Advantages of forming a corporation
A corporation is a separate and distinct legal entity created under the laws of a state. The people who are part of the legal entity consist of shareholders, board of directors and officers. A corporation can legally enter into contracts, file lawsuits, be sued in a lawsuit, pay taxes, and conduct business. You should consult a legal profession before deciding whether or not to incorporate your business. The following are some of the advantages of operating your business as a corporation:
Limited liability. This is one of the most important reasons for forming a corporation. Because a corporation is considered a separate legal entity, shareholders’ personal assets are not at risk to satisfy corporate obligations.
Corporate Tax Treatment. A corporation pays taxes separately from its shareholders at the corporate rate. Shareholders pay personal income taxes on the payments they receive from the corporation for salaries, bonuses, and dividends.
Stock incentives. Corporations can offer stock or stock options to their employees as an employee benefit that can make employees more loyal to the company.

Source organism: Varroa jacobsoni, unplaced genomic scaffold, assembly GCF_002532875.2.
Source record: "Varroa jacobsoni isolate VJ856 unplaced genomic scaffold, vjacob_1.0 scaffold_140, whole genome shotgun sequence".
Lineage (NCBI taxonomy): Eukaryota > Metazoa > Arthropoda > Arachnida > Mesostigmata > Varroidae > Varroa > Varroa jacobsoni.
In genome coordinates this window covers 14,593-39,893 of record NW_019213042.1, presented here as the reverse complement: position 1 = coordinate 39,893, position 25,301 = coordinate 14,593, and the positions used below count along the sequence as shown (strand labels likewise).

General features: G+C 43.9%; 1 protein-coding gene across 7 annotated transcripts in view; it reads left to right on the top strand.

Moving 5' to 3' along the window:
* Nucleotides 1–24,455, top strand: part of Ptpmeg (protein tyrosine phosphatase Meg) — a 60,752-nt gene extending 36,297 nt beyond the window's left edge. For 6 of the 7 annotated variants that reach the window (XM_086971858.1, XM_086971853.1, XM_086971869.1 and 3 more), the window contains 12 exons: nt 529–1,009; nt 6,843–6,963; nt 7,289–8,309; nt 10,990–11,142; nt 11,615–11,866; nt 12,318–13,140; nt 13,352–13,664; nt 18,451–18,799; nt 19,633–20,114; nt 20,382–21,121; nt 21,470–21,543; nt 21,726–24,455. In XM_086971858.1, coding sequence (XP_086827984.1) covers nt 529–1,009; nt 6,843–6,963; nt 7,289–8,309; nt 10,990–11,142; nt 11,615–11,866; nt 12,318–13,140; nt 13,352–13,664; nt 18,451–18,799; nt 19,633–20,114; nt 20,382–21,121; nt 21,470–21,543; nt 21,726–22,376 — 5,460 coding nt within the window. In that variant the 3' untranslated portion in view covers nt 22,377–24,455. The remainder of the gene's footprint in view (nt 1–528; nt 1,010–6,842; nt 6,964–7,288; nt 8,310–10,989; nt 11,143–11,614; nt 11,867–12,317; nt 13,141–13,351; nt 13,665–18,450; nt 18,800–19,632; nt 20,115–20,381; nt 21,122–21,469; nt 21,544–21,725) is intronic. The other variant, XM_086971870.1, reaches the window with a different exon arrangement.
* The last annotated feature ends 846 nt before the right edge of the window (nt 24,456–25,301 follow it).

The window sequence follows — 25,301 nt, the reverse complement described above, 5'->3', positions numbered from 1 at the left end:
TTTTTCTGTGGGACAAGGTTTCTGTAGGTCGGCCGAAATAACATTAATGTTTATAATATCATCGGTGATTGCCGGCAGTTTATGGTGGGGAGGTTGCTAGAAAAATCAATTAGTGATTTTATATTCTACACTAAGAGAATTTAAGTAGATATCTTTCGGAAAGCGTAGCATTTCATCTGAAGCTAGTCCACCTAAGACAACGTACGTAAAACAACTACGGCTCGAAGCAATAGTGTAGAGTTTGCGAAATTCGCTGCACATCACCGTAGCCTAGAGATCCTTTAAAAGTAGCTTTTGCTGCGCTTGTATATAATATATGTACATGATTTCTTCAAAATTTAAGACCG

Employee benefits. A shareholder who is also an employee of the corporation may be eligible for a tax refund or deduction for health and life insurance, travel, and other expenses.
Structure. Corporations are made up of shareholders who own a corporation and elect the Board of Directors. The Board of Directors hires officials. Officers are typically the CEO and / or president, vice president, treasurer, and a secretary. If the corporation is large, there may also be a Chief Financial Officer, a Director of Human Resources, and other administrative officers. All officers are required to follow the rules and policies established by the Board of Directors. Officers manage the day-to-day operations of the corporation.
Easy to attract investors. The corporation can sell its shares to investors, which gives them an ownership interest in the corporation and makes it more attractive to investors.
Uninterrupted existence. A corporation still exists even if the shareholders, the Board, and the officers go out of business.
Transferable shares. Corporate shares can generally be bought and sold freely, because the corporation is not affected by who the shareholders are. If the shareholders die or sell their shares, the corporation continues to exist and does not change. Of course, the transfer of shares may be regulated or restricted by federal or state securities laws.
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